To avoid diseases that emanate from improper watering:
- Check the soil moisture before watering your plant.
- Water directly onto the soil, not on the top of the leaves, and let excess water drains through drainage holes.
- Use a chunky and porous potting mix to let the roots get aeration.
This delicate Alocasia can also face many problems; overwatering and exposure to the intense sun are the most prevalent. When the plant gets more water than required, it exhibits certain signs, such as the yellowing of leaves. When you notice your plant’s leaves are becoming yellow, check the soil moisture and adjust the watering accordingly.
On the other hand, when the plant has brown and crispy leaves, it means it receives more direct sunlight. In such case, try relocating your plant to a most suitable area where it gets appropriate light.
Moreover, crispy edges indicate the lack of moisture in the air and using a humidifier help elevate the humidity. In addition, the browning tips of leaves happen if you use tap water for your Alocasia Ivory Coast. Use rain or distilled water to prevent crispy tips.
Frequently Asked Questions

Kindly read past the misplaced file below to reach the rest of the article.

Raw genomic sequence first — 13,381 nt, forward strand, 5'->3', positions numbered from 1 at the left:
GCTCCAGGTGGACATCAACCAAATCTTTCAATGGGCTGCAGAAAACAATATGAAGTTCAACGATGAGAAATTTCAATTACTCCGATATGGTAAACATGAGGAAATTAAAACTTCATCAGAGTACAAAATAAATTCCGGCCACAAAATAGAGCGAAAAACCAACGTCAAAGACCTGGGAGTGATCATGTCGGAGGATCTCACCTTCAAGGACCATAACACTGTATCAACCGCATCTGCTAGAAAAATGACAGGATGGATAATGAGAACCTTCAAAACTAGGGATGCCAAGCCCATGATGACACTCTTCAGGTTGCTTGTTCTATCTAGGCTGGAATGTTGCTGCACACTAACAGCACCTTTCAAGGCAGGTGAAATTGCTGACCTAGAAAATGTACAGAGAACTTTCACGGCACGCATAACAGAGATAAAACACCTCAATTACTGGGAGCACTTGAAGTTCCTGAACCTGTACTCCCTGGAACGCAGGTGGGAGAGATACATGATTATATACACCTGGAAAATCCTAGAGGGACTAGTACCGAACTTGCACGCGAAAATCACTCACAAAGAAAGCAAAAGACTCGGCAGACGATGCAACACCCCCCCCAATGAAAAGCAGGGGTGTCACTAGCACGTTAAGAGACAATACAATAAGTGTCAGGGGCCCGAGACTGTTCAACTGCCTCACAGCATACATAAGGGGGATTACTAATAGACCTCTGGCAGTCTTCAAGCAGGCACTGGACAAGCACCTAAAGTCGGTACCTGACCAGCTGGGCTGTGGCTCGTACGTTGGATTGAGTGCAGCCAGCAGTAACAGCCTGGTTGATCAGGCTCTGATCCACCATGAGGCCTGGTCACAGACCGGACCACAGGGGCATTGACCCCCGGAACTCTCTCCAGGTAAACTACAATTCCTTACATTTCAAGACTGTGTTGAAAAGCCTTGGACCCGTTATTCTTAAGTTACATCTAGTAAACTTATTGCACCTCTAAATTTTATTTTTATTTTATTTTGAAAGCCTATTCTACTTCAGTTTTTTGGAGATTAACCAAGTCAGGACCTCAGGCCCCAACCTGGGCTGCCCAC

Q. Is alocasia Ivory Coast Rare?
The Alocasia Ivory Coast is a relatively new and rare species of the Araceae family. It’s a hybrid Alocasia that possesses arrow-shaped dark green leaves with silver lining and pink stem. It also resembles a pink dragon because of its features.
Q. How do I get more leaves on Alocasia?
If you want your plant to produce more leaves and have healthy growth, place it in an area where it receives bright and indirect sunlight. However, Alocasias are not bushy plants and tend to produce the offset as they grow. If you want a bushy look , keep the offsets in the container and let them grow with the mother plant.
Q. Can I put my Alocasia outside?
You can place Alocasia outside in the shade where it doesn’t get direct sunlight. Summertime is ideal for the plant to be kept outside, while it should be brought back indoors in winter as it can’t tolerate cold.
Q. Why do my alocasias keep dying?
There could be many reasons for a dying Alocasia, such as over or under-watering, over or under-exposure to the sun, temperature stress, consistent low humidity, and poor potting mix. You can recover your plant by fixing these issues.
Alocasia Ivory Coast is a stunning houseplant that can add individuality and magnificence to any space it is in. you can’t ignore the beautiful green leaves with silver veins and the pink stem.
The plant needs special care and attention due to its tropical origin, and when provided with the proper growing conditions, it shows outstanding results in terms of development and beauty.
It’s a must-have plant for plant fanatics as it can stand out anywhere in the plant collection and individually.
Happy Ivory Planting!!!